This project explores the mental health needs and protective factors of gender diverse, trans*, and intersex young people in Australia. Australian research with same-sex attracted and gender-questioning young people in 2010 demonstrated that gender diverse, trans* and gender-questioning young people were at greater risk of suicide and self-harm than their same-sex attracted peers. It was also found that these young people were more likely to take a stand against discrimination and to be engaged in activism of various kinds. With funding from beyondblue, the study involves both qualitative and quantitative methods to investigate not only the mental health needs of 14–21 year olds in this cohort, but also the factors that contribute to positive mental health outcomes (for example, involvement in activism and supportive/inclusive school and healthcare policies, practices and experiences). The project is overseen by a group of gender diverse, trans* and intersex people (including young people) who have provided advice and guidance on the survey and interview questions. The results of the research will be used to improve policy, service planning and training for both health and school professionals, which will help to meet the needs of these young people.

Mental Health, Resilience and Sexual Recovery among Gay Men with Prostate Cancer

Researchers: Gary Dowsett, Garrett Prestage, Duane Duncan and Daniel du Plooy

This study investigates the experiences of Australian gay men, and their partners, following a diagnosis of, and treatment for, prostate cancer. A review of the medical and health literature revealed that little is known about gay men's experiences or those of their partners. This study focuses on gay men's mental and sexual health, particularly on experiences of depression and sexuality side-effects following prostate cancer treatment. The study employs a qualitative methodology, using in-depth individual interviews and electronic diary-keeping to provide new evidence to strengthen both mainstream and gay-community health service responses to the needs of these men. The study is funded by a grant from beyondblue through its National Priority Driven Research Program–Men's Stream (funded by The Movember Foundation), from 2013–2015.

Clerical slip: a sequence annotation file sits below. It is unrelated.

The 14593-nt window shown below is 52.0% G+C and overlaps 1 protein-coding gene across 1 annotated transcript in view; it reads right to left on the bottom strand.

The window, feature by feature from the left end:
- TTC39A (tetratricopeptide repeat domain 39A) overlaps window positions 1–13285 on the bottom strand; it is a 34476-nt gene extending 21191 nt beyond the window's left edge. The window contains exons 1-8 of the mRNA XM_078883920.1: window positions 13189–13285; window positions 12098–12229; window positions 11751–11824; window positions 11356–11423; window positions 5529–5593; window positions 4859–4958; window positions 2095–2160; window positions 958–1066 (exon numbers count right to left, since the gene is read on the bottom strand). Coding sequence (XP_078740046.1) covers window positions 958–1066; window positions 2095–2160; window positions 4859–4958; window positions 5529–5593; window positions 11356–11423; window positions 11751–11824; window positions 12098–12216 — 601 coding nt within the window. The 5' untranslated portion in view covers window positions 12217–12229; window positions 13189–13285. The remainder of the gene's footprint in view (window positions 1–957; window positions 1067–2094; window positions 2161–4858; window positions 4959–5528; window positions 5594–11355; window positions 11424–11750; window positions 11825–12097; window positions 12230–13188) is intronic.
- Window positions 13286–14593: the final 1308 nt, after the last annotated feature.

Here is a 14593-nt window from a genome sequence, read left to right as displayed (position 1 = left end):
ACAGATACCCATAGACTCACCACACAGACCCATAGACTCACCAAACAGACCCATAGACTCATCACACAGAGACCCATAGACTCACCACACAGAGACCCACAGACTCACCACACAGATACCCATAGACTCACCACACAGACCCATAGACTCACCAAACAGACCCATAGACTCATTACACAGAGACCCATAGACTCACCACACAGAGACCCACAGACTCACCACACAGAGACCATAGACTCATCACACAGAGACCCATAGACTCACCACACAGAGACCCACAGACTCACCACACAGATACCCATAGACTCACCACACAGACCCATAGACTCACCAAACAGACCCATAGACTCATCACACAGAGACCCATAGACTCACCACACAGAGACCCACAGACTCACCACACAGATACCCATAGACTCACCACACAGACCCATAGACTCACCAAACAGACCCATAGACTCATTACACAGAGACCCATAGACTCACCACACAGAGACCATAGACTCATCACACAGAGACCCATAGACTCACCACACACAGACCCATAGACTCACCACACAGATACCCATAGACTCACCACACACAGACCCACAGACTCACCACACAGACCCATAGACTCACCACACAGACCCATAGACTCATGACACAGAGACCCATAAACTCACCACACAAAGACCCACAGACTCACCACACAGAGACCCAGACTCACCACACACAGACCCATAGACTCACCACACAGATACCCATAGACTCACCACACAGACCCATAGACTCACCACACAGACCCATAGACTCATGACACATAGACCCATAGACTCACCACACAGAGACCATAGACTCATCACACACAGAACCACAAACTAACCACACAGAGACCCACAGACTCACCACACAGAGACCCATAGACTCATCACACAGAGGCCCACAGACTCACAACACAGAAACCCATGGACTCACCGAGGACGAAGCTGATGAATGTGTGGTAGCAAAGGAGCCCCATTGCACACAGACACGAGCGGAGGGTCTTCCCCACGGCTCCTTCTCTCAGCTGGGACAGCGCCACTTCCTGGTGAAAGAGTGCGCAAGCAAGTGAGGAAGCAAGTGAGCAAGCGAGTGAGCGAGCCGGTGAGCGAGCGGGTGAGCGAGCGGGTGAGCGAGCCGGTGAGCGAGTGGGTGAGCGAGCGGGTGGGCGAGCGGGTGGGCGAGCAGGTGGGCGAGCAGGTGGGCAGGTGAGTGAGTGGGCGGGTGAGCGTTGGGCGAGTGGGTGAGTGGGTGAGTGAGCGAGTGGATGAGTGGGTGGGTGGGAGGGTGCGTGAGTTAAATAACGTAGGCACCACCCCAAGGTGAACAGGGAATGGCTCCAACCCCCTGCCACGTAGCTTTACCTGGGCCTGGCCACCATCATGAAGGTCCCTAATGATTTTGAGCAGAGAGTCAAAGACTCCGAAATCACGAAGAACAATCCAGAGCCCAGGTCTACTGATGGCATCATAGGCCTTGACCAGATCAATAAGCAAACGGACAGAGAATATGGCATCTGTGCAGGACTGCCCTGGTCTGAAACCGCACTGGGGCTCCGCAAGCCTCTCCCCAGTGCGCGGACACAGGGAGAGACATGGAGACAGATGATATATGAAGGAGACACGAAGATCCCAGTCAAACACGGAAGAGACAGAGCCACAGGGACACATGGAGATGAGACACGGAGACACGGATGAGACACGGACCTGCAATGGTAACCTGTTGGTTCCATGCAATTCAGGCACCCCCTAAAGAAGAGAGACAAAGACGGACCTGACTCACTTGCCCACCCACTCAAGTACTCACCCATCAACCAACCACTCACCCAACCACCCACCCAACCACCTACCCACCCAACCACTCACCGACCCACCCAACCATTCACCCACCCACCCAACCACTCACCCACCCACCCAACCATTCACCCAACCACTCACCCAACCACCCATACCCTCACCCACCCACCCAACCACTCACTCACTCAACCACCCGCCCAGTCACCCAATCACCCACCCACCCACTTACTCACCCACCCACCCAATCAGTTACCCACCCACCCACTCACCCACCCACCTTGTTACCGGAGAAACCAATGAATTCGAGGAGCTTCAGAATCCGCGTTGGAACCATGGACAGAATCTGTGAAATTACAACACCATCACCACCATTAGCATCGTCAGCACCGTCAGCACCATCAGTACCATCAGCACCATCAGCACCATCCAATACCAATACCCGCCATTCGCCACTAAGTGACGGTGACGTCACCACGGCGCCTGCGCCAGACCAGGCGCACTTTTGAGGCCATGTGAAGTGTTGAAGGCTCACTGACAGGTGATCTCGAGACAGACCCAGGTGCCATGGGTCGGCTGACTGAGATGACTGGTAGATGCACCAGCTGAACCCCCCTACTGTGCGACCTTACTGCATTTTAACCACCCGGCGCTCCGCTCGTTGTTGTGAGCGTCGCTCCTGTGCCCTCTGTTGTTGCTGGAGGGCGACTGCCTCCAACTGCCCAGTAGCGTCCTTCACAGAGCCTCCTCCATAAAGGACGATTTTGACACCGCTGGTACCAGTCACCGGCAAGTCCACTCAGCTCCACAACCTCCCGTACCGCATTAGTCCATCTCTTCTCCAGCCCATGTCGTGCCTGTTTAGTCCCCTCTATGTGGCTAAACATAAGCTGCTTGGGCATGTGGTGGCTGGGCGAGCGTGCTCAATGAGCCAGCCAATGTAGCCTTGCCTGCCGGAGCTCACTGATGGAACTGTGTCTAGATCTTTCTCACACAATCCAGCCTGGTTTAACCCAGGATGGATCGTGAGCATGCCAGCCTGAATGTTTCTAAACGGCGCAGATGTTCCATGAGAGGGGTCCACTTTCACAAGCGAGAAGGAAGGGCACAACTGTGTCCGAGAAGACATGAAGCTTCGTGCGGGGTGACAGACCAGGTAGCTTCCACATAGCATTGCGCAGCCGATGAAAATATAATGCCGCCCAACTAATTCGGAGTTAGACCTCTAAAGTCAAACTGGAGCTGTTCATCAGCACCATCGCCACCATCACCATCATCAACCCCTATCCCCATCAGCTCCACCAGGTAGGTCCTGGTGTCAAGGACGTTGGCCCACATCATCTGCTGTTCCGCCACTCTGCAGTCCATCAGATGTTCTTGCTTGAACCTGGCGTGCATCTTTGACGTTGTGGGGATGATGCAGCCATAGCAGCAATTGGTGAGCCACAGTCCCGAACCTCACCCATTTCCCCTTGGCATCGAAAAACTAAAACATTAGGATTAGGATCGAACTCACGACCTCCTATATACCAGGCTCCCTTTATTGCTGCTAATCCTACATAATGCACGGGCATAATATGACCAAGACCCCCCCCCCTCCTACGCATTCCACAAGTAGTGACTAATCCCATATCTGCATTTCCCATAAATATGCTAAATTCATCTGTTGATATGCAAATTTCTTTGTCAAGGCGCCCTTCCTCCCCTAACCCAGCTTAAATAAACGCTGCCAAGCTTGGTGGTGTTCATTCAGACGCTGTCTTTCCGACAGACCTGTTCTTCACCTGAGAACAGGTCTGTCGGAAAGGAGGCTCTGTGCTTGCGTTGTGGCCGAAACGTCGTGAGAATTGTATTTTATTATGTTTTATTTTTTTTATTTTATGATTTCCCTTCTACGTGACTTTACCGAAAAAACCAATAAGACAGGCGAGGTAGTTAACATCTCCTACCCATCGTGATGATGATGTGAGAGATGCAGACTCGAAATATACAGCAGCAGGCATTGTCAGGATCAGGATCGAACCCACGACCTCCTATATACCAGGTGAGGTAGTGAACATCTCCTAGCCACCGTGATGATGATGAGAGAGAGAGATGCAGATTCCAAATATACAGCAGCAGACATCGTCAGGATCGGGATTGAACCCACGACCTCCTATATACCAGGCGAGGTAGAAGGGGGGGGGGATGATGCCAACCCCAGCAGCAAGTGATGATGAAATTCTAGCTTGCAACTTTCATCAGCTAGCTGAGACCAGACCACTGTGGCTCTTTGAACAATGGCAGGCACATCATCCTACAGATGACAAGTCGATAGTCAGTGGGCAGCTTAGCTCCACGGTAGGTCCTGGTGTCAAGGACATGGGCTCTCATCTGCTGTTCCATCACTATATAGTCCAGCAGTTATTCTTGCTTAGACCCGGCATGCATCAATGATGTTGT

The Second Australian Study of Health and Relationships

Researchers: Anthony Smith, Juliet Richters (University of New South Wales), Chris Rissel (University of Sydney), Richard de Visser (University of Sussex, UK), Judy Simpson (University of Sydney), Andrew Grulich (Kirby Institute) and Paul Badcock

The Australian Study of Health and Relationships is our most important study of sexual and reproductive health. Conducted once a decade, it provides a snapshot of the sexual health and well-being of the Australian population and provides information essential for the development of policy and the delivery of sexual and reproductive health programs across Australia. The survey is anonymous, and people aged 16-69 from randomly selected households are personally invited to take part. The survey is designed to reflect the experiences of all Australians regardless of their relationship status or whether they are sexually active. In order to achieve this, the interview is specifically tailored to the history the participant reports and does not ask questions that, given the history of the participant, are not relevant. The types of questions that might be asked include a sexual history, partnership status, health status, recent sexual activity, sexual difficulties, reproductive history, sexual coercion and intimate partner violence, information about sexually transmissible infections, and knowledge and attitudes related to sexuality and sexual health.

Sexual Health and Ageing: A resource kit targeting depression and anxiety among older gay, lesbian, bisexual, transgender and intersex Australians

Researchers: Briony Dow (National Ageing Research Institute), Catherine Barrett, Phil Maude (RMIT), Jean Tinney (National Ageing Research Institute) and Carolyn Whyte

This project is funded by beyondblue and is a collaboration between the National Ageing Research Institute, Val's Café and RMIT. The project will interview 40 older LGBTI Australians to draw on their strategies for managing discrimination and preventing depression and anxiety. This information will form the basis of educational resources, which will be piloted and evaluated in workshops for service providers, lectures for undergraduate students, and a community forum for LGBTI communities. The project provides the opportunity to learn from older LGBTI people about strategies for handling challenging times and to share lessons with service providers who can build on the strengths of older LGBTI people.